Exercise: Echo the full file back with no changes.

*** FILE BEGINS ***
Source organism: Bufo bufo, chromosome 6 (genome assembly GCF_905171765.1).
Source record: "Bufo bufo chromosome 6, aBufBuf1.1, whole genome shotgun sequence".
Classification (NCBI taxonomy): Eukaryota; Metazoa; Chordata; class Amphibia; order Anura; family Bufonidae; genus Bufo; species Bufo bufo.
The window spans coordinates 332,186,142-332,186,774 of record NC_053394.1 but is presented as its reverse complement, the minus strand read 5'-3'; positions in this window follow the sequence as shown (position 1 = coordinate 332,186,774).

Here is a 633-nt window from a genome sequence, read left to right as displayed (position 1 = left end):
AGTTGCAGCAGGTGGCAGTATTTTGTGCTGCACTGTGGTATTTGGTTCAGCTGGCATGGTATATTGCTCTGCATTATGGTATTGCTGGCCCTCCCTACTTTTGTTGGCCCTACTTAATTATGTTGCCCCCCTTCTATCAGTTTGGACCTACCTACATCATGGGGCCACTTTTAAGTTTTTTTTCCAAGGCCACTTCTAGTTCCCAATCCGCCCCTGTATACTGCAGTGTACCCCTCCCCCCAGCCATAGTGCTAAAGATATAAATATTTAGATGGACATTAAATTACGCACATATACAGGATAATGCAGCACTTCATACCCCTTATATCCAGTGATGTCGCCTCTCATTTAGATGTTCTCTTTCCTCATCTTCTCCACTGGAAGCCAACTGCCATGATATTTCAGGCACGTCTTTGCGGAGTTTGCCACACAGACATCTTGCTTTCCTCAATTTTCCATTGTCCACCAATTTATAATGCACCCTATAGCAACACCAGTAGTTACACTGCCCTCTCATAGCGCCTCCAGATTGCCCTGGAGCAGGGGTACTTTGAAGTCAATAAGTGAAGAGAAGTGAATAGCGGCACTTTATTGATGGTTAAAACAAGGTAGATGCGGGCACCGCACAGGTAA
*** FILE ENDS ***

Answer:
Source organism: Bufo bufo, chromosome 6 (genome assembly GCF_905171765.1).
Source record: "Bufo bufo chromosome 6, aBufBuf1.1, whole genome shotgun sequence".
Classification (NCBI taxonomy): Eukaryota; Metazoa; Chordata; class Amphibia; order Anura; family Bufonidae; genus Bufo; species Bufo bufo.
The window spans coordinates 332,186,142-332,186,774 of record NC_053394.1 but is presented as its reverse complement, the minus strand read 5'-3'; positions in this window follow the sequence as shown (position 1 = coordinate 332,186,774).

Here is a 633-nt window from a genome sequence, read left to right as displayed (position 1 = left end):
AGTTGCAGCAGGTGGCAGTATTTTGTGCTGCACTGTGGTATTTGGTTCAGCTGGCATGGTATATTGCTCTGCATTATGGTATTGCTGGCCCTCCCTACTTTTGTTGGCCCTACTTAATTATGTTGCCCCCCTTCTATCAGTTTGGACCTACCTACATCATGGGGCCACTTTTAAGTTTTTTTTCCAAGGCCACTTCTAGTTCCCAATCCGCCCCTGTATACTGCAGTGTACCCCTCCCCCCAGCCATAGTGCTAAAGATATAAATATTTAGATGGACATTAAATTACGCACATATACAGGATAATGCAGCACTTCATACCCCTTATATCCAGTGATGTCGCCTCTCATTTAGATGTTCTCTTTCCTCATCTTCTCCACTGGAAGCCAACTGCCATGATATTTCAGGCACGTCTTTGCGGAGTTTGCCACACAGACATCTTGCTTTCCTCAATTTTCCATTGTCCACCAATTTATAATGCACCCTATAGCAACACCAGTAGTTACACTGCCCTCTCATAGCGCCTCCAGATTGCCCTGGAGCAGGGGTACTTTGAAGTCAATAAGTGAAGAGAAGTGAATAGCGGCACTTTATTGATGGTTAAAACAAGGTAGATGCGGGCACCGCACAGGTAA